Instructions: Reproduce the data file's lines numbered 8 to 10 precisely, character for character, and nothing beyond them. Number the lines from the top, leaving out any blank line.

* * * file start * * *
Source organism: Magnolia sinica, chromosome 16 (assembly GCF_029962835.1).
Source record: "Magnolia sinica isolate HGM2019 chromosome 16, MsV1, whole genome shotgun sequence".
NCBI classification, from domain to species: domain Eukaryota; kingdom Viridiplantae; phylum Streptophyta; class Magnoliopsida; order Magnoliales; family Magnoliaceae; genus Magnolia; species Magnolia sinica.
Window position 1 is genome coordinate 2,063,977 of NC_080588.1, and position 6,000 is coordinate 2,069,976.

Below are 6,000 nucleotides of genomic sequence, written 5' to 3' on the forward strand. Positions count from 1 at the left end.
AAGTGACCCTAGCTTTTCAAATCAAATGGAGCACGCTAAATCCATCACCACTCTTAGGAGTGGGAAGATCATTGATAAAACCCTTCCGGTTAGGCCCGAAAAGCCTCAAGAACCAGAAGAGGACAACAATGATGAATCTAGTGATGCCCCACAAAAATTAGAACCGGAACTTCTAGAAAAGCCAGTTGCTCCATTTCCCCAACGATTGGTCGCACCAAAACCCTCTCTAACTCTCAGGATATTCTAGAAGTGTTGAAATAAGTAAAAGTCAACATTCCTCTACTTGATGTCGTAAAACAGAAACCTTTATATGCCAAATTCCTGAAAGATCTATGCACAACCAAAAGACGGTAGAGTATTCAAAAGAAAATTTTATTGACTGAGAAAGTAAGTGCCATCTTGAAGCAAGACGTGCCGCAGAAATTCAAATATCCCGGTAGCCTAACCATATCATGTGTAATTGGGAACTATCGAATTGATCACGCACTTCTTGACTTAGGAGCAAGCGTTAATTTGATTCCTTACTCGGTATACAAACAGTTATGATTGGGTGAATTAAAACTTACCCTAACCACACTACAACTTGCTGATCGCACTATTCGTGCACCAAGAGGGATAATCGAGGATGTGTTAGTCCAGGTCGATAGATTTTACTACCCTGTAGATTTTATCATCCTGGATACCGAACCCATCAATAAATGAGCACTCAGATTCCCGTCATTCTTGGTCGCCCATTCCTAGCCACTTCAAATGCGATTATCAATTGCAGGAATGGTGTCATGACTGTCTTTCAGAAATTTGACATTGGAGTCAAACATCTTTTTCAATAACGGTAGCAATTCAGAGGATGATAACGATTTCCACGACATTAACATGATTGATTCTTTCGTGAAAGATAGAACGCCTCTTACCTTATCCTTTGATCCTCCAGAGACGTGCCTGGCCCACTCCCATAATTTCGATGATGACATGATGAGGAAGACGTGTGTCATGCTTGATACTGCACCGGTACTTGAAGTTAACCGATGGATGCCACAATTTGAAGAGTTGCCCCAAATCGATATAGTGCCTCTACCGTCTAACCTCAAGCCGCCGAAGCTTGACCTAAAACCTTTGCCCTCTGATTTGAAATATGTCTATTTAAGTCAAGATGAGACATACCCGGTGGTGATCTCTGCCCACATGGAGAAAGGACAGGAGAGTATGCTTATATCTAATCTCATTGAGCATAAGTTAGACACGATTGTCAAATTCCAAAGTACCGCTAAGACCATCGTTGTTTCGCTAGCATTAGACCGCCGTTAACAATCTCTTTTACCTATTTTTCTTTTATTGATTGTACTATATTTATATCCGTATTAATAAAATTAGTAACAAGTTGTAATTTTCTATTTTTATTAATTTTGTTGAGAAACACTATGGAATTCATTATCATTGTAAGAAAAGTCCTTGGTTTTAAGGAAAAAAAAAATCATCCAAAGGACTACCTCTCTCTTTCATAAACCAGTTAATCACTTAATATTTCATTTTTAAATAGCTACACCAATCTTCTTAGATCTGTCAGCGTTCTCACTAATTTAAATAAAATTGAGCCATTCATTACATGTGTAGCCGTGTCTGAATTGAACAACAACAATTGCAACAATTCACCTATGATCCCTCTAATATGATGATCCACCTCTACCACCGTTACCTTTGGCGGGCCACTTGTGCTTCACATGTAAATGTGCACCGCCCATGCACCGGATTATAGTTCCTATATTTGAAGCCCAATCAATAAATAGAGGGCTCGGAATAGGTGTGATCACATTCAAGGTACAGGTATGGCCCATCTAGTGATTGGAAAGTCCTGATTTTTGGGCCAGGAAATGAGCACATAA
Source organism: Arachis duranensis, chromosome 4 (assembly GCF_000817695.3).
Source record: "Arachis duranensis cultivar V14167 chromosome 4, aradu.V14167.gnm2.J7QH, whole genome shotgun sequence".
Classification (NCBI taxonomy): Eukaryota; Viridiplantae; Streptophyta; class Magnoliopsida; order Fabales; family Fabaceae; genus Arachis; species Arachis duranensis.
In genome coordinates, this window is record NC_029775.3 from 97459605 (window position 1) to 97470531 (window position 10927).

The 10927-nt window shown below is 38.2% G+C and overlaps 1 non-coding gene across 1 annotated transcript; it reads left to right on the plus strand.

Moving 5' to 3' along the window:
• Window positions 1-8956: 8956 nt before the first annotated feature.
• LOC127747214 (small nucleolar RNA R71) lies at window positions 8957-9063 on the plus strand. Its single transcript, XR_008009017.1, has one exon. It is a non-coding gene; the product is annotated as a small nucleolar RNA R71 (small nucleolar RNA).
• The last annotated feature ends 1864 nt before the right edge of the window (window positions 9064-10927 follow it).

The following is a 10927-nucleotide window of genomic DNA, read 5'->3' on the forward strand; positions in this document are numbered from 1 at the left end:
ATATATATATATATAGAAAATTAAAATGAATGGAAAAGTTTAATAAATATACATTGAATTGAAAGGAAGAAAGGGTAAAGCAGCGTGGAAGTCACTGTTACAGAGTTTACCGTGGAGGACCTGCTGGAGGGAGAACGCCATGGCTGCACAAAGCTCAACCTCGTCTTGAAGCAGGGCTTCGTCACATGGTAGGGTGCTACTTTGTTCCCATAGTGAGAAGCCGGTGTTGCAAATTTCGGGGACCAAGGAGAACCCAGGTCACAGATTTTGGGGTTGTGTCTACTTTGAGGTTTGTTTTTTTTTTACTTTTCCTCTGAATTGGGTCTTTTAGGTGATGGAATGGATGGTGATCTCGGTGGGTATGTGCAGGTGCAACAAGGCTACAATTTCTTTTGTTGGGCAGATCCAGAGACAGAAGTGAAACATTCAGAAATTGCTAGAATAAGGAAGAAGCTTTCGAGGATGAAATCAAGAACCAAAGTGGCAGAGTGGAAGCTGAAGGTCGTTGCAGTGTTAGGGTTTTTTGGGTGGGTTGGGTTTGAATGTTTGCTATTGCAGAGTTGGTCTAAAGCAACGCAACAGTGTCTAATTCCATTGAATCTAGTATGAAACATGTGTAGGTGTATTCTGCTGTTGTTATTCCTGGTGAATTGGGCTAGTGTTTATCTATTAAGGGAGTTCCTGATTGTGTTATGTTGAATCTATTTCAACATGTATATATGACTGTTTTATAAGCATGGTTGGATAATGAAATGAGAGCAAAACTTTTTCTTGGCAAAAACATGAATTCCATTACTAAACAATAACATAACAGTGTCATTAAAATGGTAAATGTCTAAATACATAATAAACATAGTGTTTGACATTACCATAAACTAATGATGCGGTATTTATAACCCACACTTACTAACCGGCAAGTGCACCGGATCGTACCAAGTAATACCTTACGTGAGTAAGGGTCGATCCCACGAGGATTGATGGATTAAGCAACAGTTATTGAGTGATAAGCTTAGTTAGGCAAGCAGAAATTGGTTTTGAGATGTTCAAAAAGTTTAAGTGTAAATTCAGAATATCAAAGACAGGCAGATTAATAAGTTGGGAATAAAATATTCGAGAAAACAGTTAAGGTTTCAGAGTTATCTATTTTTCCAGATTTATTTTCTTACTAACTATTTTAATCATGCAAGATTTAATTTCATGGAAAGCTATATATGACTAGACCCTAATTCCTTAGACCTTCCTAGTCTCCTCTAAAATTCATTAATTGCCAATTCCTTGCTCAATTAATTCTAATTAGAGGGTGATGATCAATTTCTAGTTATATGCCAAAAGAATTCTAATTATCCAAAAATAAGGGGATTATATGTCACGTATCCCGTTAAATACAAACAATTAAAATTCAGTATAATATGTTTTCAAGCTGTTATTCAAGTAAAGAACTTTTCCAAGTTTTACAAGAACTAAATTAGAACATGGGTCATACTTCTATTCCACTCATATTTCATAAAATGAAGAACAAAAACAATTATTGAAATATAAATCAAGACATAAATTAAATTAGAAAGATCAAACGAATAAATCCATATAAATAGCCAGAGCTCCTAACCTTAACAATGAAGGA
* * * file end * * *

Source record: "Arachis duranensis cultivar V14167 chromosome 4, aradu.V14167.gnm2.J7QH, whole genome shotgun sequence".
Classification (NCBI taxonomy): Eukaryota; Viridiplantae; Streptophyta; class Magnoliopsida; order Fabales; family Fabaceae; genus Arachis; species Arachis duranensis.
In genome coordinates, this window is record NC_029775.3 from 97459605 (window position 1) to 97470531 (window position 10927).